In this case, it's just called Layer 3. So, that's not very interesting, so I'm going to delete that by selecting it and then clicking the little trash can icon down here. Now, instead, when I make a new layer, I prefer to hold down the Option or the Alt key when I click the New Layer button. That forces InDesign the New Layer dialog box, and I can give it a name. In this case, I'll call it images. Okay, now we've got three layers, so how do I get my objects onto those layers? I'm going to work on the first page of this document which I'll get to by pressing Shift + Page Up.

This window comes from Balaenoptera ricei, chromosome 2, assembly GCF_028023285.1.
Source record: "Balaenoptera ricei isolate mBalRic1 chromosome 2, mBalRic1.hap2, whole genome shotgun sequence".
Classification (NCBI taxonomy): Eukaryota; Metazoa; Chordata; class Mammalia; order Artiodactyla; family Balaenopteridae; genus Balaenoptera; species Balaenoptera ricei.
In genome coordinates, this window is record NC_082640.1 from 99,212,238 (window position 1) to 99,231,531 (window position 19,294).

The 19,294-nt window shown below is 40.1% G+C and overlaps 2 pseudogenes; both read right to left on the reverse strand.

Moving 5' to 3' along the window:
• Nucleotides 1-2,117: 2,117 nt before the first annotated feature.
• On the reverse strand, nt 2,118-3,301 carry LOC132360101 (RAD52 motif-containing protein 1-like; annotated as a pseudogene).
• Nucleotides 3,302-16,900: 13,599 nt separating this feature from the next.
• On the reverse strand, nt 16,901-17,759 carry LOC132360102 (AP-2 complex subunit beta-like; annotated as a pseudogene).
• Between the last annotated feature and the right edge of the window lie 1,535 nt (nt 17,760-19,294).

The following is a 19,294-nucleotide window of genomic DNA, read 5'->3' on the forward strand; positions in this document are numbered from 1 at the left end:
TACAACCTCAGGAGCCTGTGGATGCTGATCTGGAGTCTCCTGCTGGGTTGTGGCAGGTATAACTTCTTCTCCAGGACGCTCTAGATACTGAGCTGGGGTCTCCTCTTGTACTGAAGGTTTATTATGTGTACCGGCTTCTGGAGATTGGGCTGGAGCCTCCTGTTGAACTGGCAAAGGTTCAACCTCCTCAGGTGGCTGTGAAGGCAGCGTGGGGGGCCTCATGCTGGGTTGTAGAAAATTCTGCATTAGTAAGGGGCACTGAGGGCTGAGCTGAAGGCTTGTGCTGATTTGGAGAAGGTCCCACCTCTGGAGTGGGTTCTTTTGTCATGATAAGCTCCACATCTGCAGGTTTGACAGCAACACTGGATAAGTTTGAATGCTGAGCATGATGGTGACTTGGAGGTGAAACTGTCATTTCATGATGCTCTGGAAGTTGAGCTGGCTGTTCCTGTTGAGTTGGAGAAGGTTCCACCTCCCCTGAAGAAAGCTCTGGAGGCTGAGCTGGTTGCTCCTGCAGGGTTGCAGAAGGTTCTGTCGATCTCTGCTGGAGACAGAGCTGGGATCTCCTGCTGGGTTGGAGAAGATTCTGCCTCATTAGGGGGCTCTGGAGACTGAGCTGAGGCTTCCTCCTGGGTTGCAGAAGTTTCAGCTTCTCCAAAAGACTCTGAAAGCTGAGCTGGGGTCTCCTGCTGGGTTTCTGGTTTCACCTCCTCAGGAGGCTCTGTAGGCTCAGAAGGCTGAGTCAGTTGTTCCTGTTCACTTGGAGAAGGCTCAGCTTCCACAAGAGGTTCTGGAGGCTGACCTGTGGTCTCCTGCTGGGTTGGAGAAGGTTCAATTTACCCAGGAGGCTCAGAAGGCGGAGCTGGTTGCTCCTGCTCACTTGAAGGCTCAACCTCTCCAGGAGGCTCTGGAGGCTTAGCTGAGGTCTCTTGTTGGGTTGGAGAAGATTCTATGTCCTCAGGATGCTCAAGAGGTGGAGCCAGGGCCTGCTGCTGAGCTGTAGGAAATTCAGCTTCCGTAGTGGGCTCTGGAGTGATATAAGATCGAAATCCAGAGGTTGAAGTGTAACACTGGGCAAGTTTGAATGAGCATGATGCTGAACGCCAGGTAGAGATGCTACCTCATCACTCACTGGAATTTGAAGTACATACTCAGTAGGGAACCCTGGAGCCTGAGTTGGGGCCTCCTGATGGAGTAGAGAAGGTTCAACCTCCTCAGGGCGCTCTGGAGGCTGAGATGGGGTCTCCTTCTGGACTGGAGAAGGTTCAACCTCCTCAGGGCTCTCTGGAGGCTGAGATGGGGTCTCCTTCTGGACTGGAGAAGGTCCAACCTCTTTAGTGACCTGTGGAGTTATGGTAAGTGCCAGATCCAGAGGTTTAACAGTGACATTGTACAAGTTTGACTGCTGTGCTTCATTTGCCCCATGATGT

That went from page two to page one. Now I'll select this image over here, and you'll see that, in the layers panel, this little blue square lights up. That little blue square is a proxy for whatever is selected on the page right now, and I can drag that little blue square up from this layer onto my images layer. When I let go of the mouse button, we can see that the blue square turned into a green square, and the object changes color as well.
Now, the object itself didn't change, but the frame edge highlighting did. The edge highlighting always reflects the color of the layer. The images layer is green, and so the object highlights with green. Again, the color change does not effect how this document will print or export to PDF. It only changes it on screen for reference. All right, let's go ahead and select these other images just by shift-clicking on them, and I'm going to move all of those onto the images layer.